How This Guy Scammed UPS Shouldn't Have Been This Easy, But It Was

Sometimes criminal plans are so stupid, that they just work because someone is bold enough to try it.

Like that guy who casually stole $ 1.6 million in gold from the back of an armored truck in NYC and managed to get it back home, cut it up, launder it, and make it to his home country of Ecuador.

Sure, he was ultimately caught, but now the dude has a book deal and is doing interviews about his escape, so it’s a win-win for the opportunistic criminal. And all it took for him was to hoist a bucket out of the back of an armored truck when no one was looking. Seems like an obvious tactic most people wouldn’t attempt, on account of the guards being armed and all – the whole thing just seems too simple to work, but it did. 

It’s that same criminal simplicity that temporarily worked for this Chicago man who was seemingly able to, on paper, make his home address Atlanta’s UPS Headquarters. Which not only netted him a lot of mail, but some cash to boot.

Dushaun Henderson-Spruce allegedly didn’t need to do much to convince everyone that the Atlanta, Georgia UPS headquarters business address was his home – all he needed to do was grab a USPS change of address form and fill it out.

The Chicago Tribune reported that Spruce even messed up while filling out the form: “Henderson-Spruce did not identify himself on the one-page form. At first, the initials ‘HS’ were written on the signature line, but the initials were then scratched out and replaced with ‘UPS,’ according to the charges,” 

After the shoddily change of address form was submitted, it didn’t take long for all of UPS’ corporate mail to be forwarded to Hendeson-Spruce’s apartment in the North Side of Chicago. He was receiving tons and tons of mail every single day.

Sometimes it was handed directly to him, other days it was placed in a ginormous UPS tub right outside of his door because all of the correspondence wouldn’t fit in his mailbox. And it wasn’t just bills and coupons Henderson-Spruce was receiving: it was paychecks and credit cards.

Roughly 10 checks made out to UPS worth a collective $ 58,000 were deposited into Henderson’s bank account, and the affidavit doesn’t indicate whether or not he used the corporate American Express credit cards that were sent to his home.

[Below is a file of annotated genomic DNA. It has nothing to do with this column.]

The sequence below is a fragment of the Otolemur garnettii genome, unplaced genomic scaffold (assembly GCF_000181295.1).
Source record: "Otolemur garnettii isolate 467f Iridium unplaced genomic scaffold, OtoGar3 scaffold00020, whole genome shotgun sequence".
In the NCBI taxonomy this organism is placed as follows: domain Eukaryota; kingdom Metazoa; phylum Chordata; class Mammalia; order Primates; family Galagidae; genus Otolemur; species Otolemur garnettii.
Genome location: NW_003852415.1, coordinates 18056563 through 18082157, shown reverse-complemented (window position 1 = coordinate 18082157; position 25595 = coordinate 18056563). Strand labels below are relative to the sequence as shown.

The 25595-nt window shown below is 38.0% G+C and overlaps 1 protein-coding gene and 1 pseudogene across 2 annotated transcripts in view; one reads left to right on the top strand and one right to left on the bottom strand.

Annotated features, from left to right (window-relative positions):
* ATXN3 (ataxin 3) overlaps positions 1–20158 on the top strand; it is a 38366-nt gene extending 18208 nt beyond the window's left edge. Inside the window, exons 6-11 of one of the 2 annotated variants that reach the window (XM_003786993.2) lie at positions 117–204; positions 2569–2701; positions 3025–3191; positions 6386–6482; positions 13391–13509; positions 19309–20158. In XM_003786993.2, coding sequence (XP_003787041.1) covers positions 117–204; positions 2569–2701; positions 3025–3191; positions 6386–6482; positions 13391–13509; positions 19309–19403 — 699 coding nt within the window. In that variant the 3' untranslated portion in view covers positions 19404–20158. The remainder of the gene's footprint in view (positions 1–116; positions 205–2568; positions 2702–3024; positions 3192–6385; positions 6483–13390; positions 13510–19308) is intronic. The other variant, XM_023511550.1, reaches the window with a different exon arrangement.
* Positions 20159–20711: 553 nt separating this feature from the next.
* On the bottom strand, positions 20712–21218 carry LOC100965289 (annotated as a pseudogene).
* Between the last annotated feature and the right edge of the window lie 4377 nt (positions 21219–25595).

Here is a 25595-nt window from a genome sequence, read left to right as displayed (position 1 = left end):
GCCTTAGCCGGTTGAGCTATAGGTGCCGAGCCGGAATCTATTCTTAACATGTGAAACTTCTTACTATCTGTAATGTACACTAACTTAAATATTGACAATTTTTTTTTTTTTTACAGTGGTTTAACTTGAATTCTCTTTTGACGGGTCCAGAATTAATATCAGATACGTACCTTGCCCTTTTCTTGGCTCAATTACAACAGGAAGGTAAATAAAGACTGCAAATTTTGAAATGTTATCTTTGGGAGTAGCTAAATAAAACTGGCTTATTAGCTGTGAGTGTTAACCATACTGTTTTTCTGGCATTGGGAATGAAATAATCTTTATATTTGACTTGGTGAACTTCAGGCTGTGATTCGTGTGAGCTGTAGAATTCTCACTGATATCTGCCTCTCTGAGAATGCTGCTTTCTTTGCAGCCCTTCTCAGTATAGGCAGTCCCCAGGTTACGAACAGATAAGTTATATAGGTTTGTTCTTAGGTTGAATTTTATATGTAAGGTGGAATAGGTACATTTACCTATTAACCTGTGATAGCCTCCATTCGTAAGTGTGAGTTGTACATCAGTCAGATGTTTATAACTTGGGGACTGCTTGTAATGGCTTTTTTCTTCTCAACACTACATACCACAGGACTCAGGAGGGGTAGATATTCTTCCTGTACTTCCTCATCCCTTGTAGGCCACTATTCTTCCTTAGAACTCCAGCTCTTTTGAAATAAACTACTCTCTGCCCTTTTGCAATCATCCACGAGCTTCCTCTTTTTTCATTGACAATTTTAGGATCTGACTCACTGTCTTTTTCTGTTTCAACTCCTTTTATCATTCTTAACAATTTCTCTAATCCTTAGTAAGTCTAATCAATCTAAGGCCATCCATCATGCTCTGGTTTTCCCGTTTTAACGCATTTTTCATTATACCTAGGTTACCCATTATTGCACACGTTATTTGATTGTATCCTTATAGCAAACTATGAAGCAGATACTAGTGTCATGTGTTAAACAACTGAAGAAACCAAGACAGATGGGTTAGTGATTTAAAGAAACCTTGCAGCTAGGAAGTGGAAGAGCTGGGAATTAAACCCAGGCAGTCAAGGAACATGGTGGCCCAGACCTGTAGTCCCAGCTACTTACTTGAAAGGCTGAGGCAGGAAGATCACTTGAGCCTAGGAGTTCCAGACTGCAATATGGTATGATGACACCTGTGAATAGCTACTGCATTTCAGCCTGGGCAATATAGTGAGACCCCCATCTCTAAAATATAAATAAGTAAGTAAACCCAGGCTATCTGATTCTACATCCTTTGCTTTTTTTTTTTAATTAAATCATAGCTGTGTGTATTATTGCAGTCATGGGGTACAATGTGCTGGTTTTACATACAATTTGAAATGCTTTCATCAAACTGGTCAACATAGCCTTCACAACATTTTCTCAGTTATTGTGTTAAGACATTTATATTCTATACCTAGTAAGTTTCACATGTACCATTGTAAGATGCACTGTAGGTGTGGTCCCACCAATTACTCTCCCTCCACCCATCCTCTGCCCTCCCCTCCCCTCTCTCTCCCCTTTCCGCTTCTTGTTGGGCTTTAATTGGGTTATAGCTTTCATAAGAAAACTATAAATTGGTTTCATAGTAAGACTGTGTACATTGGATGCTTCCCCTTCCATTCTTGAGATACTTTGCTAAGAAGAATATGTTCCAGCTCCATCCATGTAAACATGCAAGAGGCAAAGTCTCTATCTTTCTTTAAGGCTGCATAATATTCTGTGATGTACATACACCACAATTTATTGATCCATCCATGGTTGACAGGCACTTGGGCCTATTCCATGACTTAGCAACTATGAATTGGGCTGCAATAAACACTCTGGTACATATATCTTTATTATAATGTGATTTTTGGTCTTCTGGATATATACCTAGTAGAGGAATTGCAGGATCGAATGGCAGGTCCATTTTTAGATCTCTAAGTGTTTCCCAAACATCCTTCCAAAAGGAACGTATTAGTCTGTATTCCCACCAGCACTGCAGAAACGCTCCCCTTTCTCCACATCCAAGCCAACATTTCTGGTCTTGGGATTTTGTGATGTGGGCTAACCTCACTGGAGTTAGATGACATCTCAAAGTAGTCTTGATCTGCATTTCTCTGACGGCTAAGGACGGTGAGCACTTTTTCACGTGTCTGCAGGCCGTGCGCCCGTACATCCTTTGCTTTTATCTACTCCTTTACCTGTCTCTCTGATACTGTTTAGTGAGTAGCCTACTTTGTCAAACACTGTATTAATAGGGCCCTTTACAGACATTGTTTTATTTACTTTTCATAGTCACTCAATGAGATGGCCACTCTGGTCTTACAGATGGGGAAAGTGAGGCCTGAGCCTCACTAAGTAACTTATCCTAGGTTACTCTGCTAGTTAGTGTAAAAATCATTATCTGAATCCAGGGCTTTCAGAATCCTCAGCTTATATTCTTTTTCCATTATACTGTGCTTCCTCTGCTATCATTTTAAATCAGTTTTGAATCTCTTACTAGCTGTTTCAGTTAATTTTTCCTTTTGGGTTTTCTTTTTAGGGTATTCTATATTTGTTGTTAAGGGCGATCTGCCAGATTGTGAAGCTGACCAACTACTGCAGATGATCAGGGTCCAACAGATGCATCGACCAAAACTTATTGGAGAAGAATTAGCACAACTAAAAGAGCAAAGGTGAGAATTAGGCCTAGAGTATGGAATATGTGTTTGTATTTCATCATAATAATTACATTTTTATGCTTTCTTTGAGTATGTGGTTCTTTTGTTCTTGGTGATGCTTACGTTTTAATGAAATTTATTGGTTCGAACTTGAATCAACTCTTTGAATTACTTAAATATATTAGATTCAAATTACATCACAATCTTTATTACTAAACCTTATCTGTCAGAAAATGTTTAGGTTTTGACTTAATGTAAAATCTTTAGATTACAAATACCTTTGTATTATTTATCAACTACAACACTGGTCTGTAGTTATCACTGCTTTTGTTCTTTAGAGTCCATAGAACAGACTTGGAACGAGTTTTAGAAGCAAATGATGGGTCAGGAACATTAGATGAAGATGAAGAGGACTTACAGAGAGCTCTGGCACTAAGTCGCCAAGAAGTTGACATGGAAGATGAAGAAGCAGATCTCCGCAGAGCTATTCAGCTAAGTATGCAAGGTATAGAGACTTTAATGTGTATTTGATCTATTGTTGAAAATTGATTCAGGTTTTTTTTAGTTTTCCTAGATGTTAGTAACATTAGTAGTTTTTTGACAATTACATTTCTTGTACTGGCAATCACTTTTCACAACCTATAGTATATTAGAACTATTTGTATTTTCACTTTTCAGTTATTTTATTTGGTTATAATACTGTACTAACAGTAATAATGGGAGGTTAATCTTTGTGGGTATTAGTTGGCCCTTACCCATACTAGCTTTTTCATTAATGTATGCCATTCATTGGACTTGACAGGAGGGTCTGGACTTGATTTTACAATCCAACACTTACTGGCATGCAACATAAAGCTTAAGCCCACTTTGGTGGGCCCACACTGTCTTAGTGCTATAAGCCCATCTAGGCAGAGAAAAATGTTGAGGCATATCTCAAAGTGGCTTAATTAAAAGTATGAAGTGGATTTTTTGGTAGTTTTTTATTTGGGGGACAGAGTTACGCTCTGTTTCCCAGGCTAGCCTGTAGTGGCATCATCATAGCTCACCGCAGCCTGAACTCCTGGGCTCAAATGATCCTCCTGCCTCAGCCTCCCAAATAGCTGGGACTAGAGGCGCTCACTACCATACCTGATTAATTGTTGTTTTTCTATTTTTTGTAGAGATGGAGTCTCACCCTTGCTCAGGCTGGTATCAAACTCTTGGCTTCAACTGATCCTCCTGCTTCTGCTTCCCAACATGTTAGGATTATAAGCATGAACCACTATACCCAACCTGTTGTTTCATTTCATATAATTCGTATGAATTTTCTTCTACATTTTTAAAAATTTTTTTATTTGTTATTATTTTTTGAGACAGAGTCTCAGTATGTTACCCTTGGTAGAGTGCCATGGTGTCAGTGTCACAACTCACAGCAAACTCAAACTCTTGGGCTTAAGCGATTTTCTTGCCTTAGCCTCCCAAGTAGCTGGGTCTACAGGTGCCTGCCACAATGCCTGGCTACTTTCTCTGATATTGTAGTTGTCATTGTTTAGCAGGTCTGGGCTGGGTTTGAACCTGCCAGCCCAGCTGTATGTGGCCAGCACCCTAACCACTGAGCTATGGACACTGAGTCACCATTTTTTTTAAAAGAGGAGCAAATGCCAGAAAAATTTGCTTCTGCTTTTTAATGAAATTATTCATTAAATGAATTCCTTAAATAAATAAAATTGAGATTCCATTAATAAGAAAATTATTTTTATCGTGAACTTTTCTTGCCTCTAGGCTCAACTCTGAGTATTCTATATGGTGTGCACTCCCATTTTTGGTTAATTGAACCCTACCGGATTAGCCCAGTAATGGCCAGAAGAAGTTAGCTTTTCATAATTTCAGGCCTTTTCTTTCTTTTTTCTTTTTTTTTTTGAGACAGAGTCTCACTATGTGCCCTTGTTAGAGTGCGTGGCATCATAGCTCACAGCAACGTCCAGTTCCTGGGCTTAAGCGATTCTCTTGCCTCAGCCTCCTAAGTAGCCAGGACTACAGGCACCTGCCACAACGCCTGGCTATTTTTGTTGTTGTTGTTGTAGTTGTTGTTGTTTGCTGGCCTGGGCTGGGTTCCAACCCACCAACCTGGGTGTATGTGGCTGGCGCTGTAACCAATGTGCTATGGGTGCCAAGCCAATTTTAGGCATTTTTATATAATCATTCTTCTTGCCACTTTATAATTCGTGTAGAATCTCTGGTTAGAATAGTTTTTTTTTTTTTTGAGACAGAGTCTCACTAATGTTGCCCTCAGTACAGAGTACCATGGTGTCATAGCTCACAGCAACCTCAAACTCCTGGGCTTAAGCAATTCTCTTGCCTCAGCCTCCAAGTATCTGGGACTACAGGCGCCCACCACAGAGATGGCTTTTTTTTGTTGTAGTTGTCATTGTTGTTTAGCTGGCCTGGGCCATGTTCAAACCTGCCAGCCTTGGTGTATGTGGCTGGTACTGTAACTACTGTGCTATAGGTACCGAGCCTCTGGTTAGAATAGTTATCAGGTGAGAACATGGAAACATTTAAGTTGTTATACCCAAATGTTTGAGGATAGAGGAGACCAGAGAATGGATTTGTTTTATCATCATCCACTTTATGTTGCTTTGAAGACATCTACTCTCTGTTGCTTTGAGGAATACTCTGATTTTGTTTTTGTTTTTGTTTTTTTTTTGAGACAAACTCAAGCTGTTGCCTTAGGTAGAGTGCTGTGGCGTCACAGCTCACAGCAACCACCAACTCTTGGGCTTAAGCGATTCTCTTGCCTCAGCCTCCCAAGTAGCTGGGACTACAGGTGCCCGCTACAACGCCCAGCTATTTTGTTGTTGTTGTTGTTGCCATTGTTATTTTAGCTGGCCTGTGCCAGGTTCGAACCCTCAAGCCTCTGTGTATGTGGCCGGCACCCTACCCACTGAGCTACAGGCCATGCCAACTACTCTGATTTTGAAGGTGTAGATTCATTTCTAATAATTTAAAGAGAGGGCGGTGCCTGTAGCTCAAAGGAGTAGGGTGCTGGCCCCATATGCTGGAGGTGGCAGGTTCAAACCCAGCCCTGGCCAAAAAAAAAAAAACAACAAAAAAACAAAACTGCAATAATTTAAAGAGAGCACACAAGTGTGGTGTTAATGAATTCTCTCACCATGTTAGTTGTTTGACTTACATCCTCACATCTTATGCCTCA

Henderson had accumulated some 3,000+ pieces of mail intended for the UPS corporate office in Atlanta, which also included personal employee data, before UPS’ security team started to get suspicious. Postal Inspectors eventually paid Henderson a visit at his apartment, where they managed to have a little chat.

Spruce told them that he worked at a company-facility part-time back in 2012. When The Tribune interviewed Henderson-Spruce, he intimated that all of the mail was forwarded to his house as a result of some kind of mix-up, but he didn’t explain the situation any further.

He was charged with misdemeanor bank fraud and the possession of a stolen check. But now he is facing a federal offenses for mail theft and fraud, which carry maximum sentences of 5 and 20 years respectively.

Henderson’s story is prompting a lot of people to ask a very obvious question: how the heck was it so easy for someone to do this, and what’s stopping others from doing exactly the same thing?

Understandably, people are freaking out that their own mail can be forwarded to pretty much anywhere someone wants. I mean just look at how easy it was for a major corporation’s mail to be forwarded to an individual apartment in an entirely different state.

But it prompted a discussion on change of address procedures and what would be done to ultimately prevent such glaring cases of fraud for going on as long as Henderson’s did.

As far as the USPS is concerned, however, it’s not a big enough problem for them to worry about because percentage-wise, change of address fraud isn’t that common. To put it in perspective, 37 million change of address requests were processed last year and 99.9 percent of them were deemed to be totally kosher.